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Article

Technology Adoption and Learning-by-Doing: The Case of Bt Cotton Adoption in China

1
Department of Agricultural and Applied Economics, University of Wisconsin-Madison, Madison, WI 53705, USA
2
Department of Agricultural Economics and Rural Sociology, University of Idaho, Moscow, ID 83843, USA
3
China Economics and Management Academy, Central University of Finance and Economics, Beijing 100081, China
*
Author to whom correspondence should be addressed.
J. Risk Financial Manag. 2021, 14(11), 524; https://doi.org/10.3390/jrfm14110524
Received: 30 August 2021 / Revised: 12 October 2021 / Accepted: 15 October 2021 / Published: 2 November 2021
(This article belongs to the Special Issue Agribusiness Financial Risk Management)

Abstract

:
Although the benefits of genetically modified (GM) crops have been well documented, how do farmers manage the risk of new technology in the early stages of technology adoption has received less attention. We compare the total factor productivity (TFP) of cotton to other major crops (wheat, rice, and corn) in China between 1990 and 2015, showing that the TFP growth of cotton production is significantly different from all other crops. In particular, the TFP of cotton production increased rapidly in the early 1990s then declined slightly around 2000 and rose again. This pattern coincides with the adoption of Bt cotton process in China. To further investigate the decline of TFP in the early stages of Bt cotton adoption, using aggregate provincial-level data, we implement a TFP decomposition and show that the productivity of GM technology is higher, whereas the technical efficiency of GM technology is lower than that of traditional technologies. Especially, Bt cotton exhibited lower technical efficiency because farmers did not reduce the use of pesticide when they first started to adopt Bt cotton. In addition, we illustrate the occurrence of a learning process as GM technology diffuses throughout China: after farmers gain knowledge of Bt cotton, pesticide use declines and technical efficiency improves.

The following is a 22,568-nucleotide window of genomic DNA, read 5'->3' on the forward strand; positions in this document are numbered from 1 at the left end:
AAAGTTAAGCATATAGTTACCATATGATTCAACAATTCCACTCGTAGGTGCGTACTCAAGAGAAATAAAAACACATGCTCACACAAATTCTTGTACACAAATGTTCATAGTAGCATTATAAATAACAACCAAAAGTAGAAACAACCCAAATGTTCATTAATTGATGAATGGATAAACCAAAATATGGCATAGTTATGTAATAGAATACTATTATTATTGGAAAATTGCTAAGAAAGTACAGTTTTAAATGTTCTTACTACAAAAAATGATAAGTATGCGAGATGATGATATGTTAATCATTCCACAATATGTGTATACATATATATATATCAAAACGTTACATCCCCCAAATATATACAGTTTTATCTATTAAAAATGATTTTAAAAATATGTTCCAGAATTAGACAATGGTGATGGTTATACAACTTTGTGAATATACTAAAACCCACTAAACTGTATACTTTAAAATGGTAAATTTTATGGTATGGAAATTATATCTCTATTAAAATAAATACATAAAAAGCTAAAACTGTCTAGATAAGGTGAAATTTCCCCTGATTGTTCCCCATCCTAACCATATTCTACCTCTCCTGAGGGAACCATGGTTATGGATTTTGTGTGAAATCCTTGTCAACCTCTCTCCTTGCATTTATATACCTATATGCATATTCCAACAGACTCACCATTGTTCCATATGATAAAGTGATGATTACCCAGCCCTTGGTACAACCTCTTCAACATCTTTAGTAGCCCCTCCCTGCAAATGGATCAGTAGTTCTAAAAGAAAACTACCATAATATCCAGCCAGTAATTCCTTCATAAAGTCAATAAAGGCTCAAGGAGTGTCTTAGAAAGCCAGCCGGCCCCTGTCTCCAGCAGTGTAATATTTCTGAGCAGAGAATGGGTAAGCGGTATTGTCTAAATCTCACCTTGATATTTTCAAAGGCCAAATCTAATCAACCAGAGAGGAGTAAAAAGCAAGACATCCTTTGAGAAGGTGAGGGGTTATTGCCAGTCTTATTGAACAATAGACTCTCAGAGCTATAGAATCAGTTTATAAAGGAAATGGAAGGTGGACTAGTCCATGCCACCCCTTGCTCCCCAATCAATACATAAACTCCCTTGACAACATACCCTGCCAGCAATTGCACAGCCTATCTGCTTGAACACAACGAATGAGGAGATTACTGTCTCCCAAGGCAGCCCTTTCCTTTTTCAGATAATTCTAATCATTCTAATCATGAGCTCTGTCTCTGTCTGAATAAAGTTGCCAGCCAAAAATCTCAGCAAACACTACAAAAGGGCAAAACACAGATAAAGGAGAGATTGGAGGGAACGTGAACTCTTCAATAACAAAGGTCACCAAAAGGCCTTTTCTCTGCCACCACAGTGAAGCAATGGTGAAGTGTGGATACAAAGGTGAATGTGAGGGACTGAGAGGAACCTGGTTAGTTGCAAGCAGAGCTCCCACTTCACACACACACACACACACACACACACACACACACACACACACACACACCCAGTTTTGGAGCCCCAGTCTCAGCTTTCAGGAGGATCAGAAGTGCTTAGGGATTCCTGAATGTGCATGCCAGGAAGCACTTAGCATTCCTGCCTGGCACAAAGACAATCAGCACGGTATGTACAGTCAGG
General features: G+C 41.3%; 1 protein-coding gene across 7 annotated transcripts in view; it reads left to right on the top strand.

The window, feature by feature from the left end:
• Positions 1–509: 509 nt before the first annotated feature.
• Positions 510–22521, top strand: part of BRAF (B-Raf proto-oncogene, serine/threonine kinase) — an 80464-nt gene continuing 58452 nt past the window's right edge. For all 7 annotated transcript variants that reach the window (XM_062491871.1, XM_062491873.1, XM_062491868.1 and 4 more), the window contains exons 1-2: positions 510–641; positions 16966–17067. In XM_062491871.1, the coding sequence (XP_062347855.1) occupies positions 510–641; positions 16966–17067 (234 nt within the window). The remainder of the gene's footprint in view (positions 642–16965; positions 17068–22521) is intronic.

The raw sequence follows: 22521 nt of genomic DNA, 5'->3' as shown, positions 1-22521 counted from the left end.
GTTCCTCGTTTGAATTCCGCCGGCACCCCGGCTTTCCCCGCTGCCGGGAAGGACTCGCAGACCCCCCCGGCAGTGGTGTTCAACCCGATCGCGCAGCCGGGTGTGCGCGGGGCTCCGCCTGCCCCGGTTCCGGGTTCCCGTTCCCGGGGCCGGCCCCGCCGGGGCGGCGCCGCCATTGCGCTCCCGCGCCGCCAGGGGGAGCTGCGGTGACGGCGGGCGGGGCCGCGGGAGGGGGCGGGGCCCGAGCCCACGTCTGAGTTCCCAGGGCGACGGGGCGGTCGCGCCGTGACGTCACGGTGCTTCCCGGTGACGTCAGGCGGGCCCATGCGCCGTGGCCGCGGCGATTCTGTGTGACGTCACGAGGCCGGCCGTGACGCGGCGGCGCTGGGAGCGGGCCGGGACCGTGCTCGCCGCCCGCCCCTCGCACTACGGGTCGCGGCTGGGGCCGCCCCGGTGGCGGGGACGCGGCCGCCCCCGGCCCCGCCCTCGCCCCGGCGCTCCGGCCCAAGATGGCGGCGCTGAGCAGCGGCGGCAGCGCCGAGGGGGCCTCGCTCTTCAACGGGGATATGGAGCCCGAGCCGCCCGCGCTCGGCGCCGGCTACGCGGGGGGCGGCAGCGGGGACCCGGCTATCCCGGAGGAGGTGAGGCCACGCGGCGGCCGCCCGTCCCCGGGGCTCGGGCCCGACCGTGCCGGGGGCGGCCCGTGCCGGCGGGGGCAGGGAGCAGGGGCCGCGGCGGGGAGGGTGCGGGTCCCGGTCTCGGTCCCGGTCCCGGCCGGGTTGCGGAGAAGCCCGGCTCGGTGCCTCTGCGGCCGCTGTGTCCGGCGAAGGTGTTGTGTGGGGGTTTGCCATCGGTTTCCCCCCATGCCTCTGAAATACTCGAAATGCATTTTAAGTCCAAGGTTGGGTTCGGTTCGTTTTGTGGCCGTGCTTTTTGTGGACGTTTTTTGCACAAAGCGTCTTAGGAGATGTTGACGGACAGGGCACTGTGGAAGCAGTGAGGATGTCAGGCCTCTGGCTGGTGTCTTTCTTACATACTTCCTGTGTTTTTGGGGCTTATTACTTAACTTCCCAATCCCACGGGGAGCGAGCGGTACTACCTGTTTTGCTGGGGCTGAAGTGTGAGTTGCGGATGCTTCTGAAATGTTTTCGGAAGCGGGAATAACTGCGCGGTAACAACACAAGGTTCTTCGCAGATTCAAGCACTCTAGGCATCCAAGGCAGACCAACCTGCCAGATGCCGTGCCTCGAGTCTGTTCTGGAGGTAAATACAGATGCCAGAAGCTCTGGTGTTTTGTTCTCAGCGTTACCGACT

1. Introduction

The development of genetically modified (GM) crops has been considered as the most successful application of agricultural biotechnology research to date (Wu and Butz 2004). The GM technology has been the most rapidly adopted crop technology in recent history because of its sustainable and substantial economic, socioeconomic, and environmental benefits (James 2016). According to the statistics of the International Service for the Acquisition of Agri-biotech Applications (ISAAA), 190 million hectares (ha) of GM crops were planted amongst 29 countries worldwide in 2019 (James 2019).
Even if GM technology has achieved multiple benefits (See Pray et al. 2001; Huang et al. 2002a, 2002b, 2003; Hossain et al. 2004; Brookes and Barfoot 2005; Qiao 2015; Qiao et al. 2016; Qaim 2003; Kathage and Qaim 2012 on the discussion of economic benefits, the benefits in terms of human health and the environment), there are few studies in the literature that document its adoption process from the farmers’ risk management perspective. From the farmers’ perspective, only if the potential benefit of new technology overcomes traditional technology, will farmers choose the new technology (Chavas and Nauges 2020). Hence, farmer’s adoption decision plays a decisive role in the new technology adoption process (Lu et al. 2016; Pardey et al. 2016; Zilberman et al. 2019; Reardon et al. 2019; Rao et al. 2019; Hatzenbuehler et al. 2021).